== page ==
“La Bamba,” one of the classic rock songs from the ’70s, works wonderfully on the ukulele due to its easy chord progression. This tune utilizes four simple chords – Am, F, G and C – which repeat throughout. Strumming pattern: DD UD with quick down strums on C and G chords as the beat dictates.

Imagine” by John Lennon is an inspirational and motivational song to learn on ukulele, with its accessible chords that are relatively simple for beginners to grasp. Additionally, its repeatable structure makes it ideal for learning. The chord progression for “Imagine” runs C-F-G for verse and chorus measurements respectively.

Bob Marley

Bob Marley remains one of the best-selling and influential artists of all time, as well as being an active Rastafarian who advocated for freedom, equality, and peace worldwide. Through his music he used this platform to convey these messages; today his songs continue to inspire audiences worldwide. His legacy will live on.

Marley first formed the Wailers while living in Trench Town of Kingston, Jamaica. With bandmates Winston Hubert McIntosh (known by many as Peter Tosh), Neville O’Reilly Livingston “Bunny”, Junior Braithwaite, and Beverly Kelso — creating an original sound that combined American soul harmonies with Jamaican ska rhythms; according to Marley they “started off crying”. Marley decided on this name for their collective.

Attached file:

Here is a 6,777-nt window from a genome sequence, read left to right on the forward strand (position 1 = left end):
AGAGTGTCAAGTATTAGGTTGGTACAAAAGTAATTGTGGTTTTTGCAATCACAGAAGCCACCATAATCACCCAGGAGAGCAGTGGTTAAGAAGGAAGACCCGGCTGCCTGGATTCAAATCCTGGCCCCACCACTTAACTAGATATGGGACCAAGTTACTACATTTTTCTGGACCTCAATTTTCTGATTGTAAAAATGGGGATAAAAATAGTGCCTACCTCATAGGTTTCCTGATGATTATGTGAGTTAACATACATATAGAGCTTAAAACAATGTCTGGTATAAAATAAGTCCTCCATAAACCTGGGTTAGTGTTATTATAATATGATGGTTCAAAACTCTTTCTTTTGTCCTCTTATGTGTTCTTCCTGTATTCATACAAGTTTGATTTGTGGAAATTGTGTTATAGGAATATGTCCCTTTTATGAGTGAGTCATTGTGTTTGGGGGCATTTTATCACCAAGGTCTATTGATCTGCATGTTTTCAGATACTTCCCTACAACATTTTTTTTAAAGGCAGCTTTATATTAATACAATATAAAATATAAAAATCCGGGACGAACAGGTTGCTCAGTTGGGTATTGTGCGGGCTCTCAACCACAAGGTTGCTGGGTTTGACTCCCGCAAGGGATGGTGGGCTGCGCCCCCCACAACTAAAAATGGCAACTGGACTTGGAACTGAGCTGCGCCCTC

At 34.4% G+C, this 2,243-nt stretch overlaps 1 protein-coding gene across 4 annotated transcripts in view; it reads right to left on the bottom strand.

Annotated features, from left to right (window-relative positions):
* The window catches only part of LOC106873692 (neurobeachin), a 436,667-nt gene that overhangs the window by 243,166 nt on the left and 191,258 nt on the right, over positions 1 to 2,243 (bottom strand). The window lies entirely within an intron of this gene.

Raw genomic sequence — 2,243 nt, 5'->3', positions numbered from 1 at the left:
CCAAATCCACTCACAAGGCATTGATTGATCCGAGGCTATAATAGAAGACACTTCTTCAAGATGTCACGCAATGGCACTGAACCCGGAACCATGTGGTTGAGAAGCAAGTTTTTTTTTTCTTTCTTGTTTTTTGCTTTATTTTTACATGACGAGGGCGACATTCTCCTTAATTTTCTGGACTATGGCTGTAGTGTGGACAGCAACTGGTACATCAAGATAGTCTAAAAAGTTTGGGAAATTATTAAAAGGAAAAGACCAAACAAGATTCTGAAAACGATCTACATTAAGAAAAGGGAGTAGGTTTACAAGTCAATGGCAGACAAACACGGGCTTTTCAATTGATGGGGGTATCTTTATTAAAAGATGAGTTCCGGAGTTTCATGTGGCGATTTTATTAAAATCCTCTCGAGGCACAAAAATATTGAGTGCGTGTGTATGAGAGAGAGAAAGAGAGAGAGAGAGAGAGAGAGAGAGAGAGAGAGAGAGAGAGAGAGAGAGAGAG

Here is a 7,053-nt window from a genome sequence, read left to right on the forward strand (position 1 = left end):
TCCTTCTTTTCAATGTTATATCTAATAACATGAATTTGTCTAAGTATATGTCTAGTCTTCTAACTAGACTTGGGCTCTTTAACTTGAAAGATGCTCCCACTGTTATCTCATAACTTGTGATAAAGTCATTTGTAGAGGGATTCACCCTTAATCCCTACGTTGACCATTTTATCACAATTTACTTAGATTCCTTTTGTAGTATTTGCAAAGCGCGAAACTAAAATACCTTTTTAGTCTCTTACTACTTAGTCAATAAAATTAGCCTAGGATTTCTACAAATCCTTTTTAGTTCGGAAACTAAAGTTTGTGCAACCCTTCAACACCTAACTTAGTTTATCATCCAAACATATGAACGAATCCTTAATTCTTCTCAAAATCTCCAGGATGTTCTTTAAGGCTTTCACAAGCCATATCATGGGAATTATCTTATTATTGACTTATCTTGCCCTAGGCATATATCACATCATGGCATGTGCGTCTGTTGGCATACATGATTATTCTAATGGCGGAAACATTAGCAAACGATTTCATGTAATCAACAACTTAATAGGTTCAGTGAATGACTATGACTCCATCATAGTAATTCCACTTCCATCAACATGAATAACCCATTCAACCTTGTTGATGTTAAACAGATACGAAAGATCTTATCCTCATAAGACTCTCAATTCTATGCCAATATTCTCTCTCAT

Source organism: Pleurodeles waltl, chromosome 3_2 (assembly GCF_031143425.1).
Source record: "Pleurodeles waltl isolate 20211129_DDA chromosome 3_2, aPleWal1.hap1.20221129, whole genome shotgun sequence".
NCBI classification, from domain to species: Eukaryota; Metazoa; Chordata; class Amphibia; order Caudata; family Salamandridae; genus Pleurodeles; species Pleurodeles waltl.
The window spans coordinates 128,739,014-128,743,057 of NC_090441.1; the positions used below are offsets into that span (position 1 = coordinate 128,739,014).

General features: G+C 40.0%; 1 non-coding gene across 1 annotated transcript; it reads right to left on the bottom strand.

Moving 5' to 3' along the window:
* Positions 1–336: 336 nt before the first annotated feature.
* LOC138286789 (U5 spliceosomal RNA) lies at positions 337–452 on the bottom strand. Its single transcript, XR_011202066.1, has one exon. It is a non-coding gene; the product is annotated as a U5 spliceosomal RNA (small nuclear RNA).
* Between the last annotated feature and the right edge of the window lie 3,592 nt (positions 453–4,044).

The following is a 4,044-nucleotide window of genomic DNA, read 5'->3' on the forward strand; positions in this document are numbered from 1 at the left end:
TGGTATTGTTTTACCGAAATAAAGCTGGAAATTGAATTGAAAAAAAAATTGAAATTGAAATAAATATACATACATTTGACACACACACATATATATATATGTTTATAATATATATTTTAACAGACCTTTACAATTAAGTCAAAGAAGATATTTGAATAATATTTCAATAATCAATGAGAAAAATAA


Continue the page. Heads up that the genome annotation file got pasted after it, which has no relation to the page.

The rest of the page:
By 1975, The Wailers’ fame had grown but their finances had suffered due to political tension between Jamaican People’s National Party (PNP) and Jamaica Labour Party (JLP), leading to violence between members. Their next album Natty Dread reflected some of this tension – its lead single, Rebel Music (3 O’Clock Roadblock), is widely seen as an appeal to back PNP over JLP.

By the time of his final performance in Pittsburgh on September 23, 1980, Marley had already been diagnosed with acral lentiginous melanoma and his song Redemption Song serves both as his own eulogy and an invitation for others to continue fighting for freedom.